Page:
ADAMS -- In many churches, stained glass depictions of saints look down upon the faithful as they pray. At St. Stanislaus Kostka Church however, three prominent Communists have found a place among the saints.
The stained glass window that includes the faces of Vladimir Lenin, Leon Trotsky and Joseph Stalin is thought to be one-of-a-kind, created by an artisan to celebrate the release of a Polish archbishop who was imprisoned by the Bolsheviks for opposing them.
All by itself, the window in the choir -- where Archbishop John Cieplak is shown confronting the Communist trio -- is a reason to visit the church known in Adams as St. Stan’s. But it is not the only reason. The church itself, designed by Erhard Brielmaier, is a treasure worth seeing.
Records at a Milwaukee, Wis., library say Brielmaier designed more than 800 Catholic churches in the United States during his 50-year career. Eugene Michalenko, president of the Adams Historical Society, said St. Stan’s sister church is in Wilmington, Del. But it doesn’t have a troika in the balcony.
The story is that Cieplak, during a Soviet Union attack on Catholicism, was arrested, tried in Moscow and sentenced to death. His sentence was commuted to a prison term, but he was released as a result of international pressure.
Polish immigrants in the United States sent a flood of letters to the Russians, so when Cieplak was released, he visited the churches that had supported him, including St.
Another section of the window in the choir honors Max imilian Kolbe, a Franciscan friar who died at Auschwitz in 1941. Because a prisoner had es caped, the Nazi commandant selected 10 who would die in his place. When a man with a wife and children was chosen, he cried out, and Father Kolbe offered to take his place. The commandant was apparently willing to substitute an older prisoner for a younger laborer, so Kolbe was left with the other nine to starve. He died at 47 and was canonized by Pope John Paul II in 1981. An Internet report says the man he replaced lived to be 95 and died in 1995.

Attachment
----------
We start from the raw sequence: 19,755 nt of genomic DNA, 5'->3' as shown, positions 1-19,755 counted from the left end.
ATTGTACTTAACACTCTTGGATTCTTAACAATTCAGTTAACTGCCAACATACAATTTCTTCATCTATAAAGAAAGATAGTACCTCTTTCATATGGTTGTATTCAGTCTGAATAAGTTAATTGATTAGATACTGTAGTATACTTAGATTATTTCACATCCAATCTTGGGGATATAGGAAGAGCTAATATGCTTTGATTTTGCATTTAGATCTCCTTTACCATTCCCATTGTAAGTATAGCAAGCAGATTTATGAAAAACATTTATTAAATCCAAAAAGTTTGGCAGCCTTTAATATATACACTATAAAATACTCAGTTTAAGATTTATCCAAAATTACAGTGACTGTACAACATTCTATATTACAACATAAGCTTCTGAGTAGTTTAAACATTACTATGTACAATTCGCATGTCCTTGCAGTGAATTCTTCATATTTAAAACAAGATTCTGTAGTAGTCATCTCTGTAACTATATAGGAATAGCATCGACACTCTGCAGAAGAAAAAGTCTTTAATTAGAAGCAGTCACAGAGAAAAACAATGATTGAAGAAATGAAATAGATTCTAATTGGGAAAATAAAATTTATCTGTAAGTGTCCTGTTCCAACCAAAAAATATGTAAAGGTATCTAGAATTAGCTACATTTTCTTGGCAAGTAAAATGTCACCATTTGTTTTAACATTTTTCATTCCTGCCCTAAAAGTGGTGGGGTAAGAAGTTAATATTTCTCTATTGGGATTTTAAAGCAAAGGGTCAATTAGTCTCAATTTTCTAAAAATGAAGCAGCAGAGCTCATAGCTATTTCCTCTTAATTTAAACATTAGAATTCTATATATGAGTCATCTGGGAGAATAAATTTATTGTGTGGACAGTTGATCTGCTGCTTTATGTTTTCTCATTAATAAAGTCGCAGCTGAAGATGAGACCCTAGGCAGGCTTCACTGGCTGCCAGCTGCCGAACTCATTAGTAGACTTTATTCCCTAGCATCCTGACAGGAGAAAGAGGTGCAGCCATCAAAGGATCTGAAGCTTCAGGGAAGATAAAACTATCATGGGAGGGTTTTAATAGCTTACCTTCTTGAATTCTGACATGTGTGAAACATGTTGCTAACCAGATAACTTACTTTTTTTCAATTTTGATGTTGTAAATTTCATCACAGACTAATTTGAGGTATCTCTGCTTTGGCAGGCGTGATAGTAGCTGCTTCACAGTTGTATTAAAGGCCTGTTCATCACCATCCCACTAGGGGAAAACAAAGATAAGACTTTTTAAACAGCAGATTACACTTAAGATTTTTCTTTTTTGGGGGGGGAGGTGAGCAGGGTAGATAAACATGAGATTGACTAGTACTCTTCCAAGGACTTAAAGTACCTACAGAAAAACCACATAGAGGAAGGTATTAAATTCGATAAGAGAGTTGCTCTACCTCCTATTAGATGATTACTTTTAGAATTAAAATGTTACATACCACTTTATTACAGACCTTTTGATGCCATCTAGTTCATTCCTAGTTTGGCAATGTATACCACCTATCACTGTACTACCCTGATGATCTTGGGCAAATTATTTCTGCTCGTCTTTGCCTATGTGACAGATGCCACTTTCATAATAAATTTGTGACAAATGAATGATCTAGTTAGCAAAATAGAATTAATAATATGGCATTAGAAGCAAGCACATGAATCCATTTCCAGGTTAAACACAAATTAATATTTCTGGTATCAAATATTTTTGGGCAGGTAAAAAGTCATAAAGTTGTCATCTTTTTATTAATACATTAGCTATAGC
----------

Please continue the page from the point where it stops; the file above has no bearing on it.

In many churches, sanctuary windows honor one man after another. Eugene Michalenko says he is "amazed at how many women saints are depicted in the church, with the east side of the sanctuary having more women than men" at St. Stan’s.
And those who visit will find that this church has more of a European feeling than most other Berkshire churches, of whatever denomination. That’s because its builders were the Poles who had been in Adams only a short time when they decided to build a splendid church with beautiful columns and a soaring ceiling. The sanctuary gleams with color and gold.
Building it was not easy. These hard-working people had little money to spare. Supposedly, they were asked to put $2 of every $10 they earned into the building fund, but Michalenko has been unable to find hard evidence for that. He does know they were very frugal, and "if you threw away food, you would confess it as a sin." It was also a sin to allow food to go bad and thus be wasted.
Determined to reach their goal, the Poles raised $11,000 to purchase the Hoosac Street property where the double spires of the church still stand tall. By 1902, they consecrated their new church, which seats 500 people and is an imposing structure on the landscape.
Small wonder that the descendants of those early builders protested all the way to the Vatican when St. Stan’s was listed as a church that would be closed by the diocese at the end of 2008. For 1,000 days, parishioners kept their vigil, sleeping in pews and praying together. Last February, the Vatican ruled in their favor, and mass is once again celebrated at 8 a.m. every Sunday. It’s easy to see the church then.
One of the side doors is open more often than not, for anyone who wants to take a chance. This coming weekend, however, offers a sure thing. Tours will be given from 1 to 4 Saturday and Sunday. Go late, when the sun is getting low. The windows on the west side of the nave will be alive with color.